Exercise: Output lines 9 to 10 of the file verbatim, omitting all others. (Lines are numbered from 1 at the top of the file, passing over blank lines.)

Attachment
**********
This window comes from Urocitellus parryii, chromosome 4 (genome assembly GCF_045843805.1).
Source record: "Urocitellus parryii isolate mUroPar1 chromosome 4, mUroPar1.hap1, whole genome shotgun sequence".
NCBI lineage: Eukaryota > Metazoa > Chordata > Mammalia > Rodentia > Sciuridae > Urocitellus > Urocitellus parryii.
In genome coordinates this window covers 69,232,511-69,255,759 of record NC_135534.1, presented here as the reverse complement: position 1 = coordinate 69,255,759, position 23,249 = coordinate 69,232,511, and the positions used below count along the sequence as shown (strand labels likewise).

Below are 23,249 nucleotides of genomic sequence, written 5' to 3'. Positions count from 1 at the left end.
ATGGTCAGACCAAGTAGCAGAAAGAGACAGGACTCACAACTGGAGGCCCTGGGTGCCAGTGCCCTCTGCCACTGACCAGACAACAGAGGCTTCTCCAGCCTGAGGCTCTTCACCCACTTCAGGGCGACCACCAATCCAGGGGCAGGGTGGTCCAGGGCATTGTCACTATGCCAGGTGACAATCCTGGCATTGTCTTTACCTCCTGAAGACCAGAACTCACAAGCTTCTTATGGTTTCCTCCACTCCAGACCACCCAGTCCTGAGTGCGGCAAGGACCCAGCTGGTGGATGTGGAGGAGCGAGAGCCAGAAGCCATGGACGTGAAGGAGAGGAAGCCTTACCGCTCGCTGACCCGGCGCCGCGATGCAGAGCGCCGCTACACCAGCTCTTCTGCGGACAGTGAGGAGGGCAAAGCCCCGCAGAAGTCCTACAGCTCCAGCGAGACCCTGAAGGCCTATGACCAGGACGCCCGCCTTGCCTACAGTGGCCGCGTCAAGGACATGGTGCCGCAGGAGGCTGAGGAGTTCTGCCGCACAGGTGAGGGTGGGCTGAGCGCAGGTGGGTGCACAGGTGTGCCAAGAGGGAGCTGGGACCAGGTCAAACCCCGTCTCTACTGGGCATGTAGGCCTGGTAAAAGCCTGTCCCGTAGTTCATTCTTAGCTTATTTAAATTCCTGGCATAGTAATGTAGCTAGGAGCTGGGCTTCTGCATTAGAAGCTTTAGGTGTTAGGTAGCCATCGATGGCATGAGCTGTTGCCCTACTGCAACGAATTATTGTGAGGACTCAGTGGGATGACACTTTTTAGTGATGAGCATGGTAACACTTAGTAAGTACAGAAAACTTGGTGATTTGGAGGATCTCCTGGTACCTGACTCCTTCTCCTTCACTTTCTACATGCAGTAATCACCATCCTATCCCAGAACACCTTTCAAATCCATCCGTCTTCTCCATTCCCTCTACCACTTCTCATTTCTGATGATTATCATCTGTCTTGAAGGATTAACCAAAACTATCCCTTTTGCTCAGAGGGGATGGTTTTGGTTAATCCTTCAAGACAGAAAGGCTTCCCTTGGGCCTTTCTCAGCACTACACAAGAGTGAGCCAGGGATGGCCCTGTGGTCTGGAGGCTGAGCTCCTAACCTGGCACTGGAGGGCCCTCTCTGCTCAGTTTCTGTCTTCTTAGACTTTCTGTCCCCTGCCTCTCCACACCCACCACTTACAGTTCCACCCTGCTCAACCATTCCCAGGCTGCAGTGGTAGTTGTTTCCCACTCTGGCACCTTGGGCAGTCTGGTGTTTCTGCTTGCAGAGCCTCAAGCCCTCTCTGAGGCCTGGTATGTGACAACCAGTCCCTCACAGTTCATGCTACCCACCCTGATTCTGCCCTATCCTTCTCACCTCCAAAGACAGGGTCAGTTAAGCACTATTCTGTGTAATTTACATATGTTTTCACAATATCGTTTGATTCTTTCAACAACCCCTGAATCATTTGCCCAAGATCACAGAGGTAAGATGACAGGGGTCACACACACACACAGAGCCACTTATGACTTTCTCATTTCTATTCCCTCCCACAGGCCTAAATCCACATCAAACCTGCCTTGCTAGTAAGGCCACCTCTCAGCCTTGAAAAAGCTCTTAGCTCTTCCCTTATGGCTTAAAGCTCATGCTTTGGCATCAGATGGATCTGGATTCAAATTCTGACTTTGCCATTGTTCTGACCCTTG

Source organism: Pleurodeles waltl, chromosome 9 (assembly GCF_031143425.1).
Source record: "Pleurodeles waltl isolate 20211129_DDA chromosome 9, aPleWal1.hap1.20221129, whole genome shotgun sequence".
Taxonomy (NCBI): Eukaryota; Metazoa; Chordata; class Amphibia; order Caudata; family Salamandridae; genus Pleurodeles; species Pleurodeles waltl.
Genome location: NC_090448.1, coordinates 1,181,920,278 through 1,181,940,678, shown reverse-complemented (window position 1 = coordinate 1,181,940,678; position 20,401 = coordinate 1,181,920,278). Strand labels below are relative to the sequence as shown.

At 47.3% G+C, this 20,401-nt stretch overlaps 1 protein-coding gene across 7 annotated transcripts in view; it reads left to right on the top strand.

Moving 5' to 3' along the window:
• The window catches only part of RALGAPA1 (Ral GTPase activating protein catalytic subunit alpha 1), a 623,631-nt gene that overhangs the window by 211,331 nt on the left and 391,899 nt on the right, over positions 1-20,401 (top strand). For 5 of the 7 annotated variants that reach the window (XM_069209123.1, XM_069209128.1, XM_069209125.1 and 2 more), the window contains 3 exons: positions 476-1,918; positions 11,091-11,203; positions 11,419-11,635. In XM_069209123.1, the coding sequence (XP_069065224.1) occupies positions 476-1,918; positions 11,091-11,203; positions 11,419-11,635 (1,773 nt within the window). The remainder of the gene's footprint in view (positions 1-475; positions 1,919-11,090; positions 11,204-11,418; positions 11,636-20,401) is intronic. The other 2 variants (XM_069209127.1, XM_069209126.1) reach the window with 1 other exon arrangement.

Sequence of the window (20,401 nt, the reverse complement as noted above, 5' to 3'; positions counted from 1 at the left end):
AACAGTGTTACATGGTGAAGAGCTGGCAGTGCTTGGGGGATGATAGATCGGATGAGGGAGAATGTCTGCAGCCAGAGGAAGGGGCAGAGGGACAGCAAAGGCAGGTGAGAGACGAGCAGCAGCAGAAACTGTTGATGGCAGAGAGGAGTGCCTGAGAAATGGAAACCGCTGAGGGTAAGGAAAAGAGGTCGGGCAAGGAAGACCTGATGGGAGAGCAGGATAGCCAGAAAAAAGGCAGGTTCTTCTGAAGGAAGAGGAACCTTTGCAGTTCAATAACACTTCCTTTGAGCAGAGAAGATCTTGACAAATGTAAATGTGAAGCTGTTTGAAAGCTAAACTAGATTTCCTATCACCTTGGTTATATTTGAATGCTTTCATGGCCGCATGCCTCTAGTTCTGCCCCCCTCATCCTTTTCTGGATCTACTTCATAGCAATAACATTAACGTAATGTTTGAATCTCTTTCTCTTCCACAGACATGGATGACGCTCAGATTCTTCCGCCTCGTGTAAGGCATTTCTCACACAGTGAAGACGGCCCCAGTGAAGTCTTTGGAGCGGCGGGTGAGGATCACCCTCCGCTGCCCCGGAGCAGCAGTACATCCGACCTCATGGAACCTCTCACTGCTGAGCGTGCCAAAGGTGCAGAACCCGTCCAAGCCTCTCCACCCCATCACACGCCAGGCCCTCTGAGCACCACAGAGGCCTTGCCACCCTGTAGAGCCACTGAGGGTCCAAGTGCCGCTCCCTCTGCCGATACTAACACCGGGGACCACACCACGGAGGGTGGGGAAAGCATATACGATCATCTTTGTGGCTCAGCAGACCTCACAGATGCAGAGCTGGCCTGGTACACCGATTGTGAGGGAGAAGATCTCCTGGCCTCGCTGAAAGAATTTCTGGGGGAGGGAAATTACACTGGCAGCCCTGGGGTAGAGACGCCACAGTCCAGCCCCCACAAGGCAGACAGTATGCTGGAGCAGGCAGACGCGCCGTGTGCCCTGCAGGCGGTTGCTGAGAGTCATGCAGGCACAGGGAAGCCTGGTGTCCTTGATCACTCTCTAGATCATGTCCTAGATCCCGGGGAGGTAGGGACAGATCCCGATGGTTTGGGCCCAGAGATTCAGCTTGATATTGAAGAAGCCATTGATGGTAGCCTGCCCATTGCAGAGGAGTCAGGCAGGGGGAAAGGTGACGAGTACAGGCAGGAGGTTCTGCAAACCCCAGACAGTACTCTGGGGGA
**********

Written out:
Taxonomy (NCBI): Eukaryota; Metazoa; Chordata; class Amphibia; order Caudata; family Salamandridae; genus Pleurodeles; species Pleurodeles waltl.
Genome location: NC_090448.1, coordinates 1,181,920,278 through 1,181,940,678, shown reverse-complemented (window position 1 = coordinate 1,181,940,678; position 20,401 = coordinate 1,181,920,278). Strand labels below are relative to the sequence as shown.